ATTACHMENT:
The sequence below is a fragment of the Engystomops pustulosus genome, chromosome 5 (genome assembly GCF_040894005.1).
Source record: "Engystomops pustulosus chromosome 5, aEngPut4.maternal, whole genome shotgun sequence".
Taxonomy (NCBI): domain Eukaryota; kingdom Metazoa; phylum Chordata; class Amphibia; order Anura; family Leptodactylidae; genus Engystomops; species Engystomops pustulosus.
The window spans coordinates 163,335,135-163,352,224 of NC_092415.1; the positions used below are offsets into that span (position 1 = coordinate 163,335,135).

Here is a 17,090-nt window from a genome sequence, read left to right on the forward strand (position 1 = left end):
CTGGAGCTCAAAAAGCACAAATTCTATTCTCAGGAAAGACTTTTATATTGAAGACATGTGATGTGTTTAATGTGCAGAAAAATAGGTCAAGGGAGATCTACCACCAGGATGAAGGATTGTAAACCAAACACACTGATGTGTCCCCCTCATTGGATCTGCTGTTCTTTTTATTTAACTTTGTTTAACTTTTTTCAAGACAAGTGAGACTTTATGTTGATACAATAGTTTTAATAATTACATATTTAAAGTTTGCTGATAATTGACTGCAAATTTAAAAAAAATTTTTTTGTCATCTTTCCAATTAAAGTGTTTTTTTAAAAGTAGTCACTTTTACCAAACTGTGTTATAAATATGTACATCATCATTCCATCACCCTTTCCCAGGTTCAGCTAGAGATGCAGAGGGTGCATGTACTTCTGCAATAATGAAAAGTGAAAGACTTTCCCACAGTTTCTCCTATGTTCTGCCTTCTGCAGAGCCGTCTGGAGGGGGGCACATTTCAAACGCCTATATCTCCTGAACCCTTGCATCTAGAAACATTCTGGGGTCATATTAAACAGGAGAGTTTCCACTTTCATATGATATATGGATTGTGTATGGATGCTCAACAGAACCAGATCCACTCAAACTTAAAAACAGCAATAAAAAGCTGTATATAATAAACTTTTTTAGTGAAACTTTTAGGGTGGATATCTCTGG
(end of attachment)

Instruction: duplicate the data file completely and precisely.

The sequence below is a fragment of the Engystomops pustulosus genome, chromosome 5 (genome assembly GCF_040894005.1).
Source record: "Engystomops pustulosus chromosome 5, aEngPut4.maternal, whole genome shotgun sequence".
Taxonomy (NCBI): domain Eukaryota; kingdom Metazoa; phylum Chordata; class Amphibia; order Anura; family Leptodactylidae; genus Engystomops; species Engystomops pustulosus.
The window spans coordinates 163,335,135-163,352,224 of NC_092415.1; the positions used below are offsets into that span (position 1 = coordinate 163,335,135).

Here is a 17,090-nt window from a genome sequence, read left to right on the forward strand (position 1 = left end):
CTGGAGCTCAAAAAGCACAAATTCTATTCTCAGGAAAGACTTTTATATTGAAGACATGTGATGTGTTTAATGTGCAGAAAAATAGGTCAAGGGAGATCTACCACCAGGATGAAGGATTGTAAACCAAACACACTGATGTGTCCCCCTCATTGGATCTGCTGTTCTTTTTATTTAACTTTGTTTAACTTTTTTCAAGACAAGTGAGACTTTATGTTGATACAATAGTTTTAATAATTACATATTTAAAGTTTGCTGATAATTGACTGCAAATTTAAAAAAAATTTTTTTGTCATCTTTCCAATTAAAGTGTTTTTTTAAAAGTAGTCACTTTTACCAAACTGTGTTATAAATATGTACATCATCATTCCATCACCCTTTCCCAGGTTCAGCTAGAGATGCAGAGGGTGCATGTACTTCTGCAATAATGAAAAGTGAAAGACTTTCCCACAGTTTCTCCTATGTTCTGCCTTCTGCAGAGCCGTCTGGAGGGGGGCACATTTCAAACGCCTATATCTCCTGAACCCTTGCATCTAGAAACATTCTGGGGTCATATTAAACAGGAGAGTTTCCACTTTCATATGATATATGGATTGTGTATGGATGCTCAACAGAACCAGATCCACTCAAACTTAAAAACAGCAATAAAAAGCTGTATATAATAAACTTTTTTAGTGAAACTTTTAGGGTGGATATCTCTGG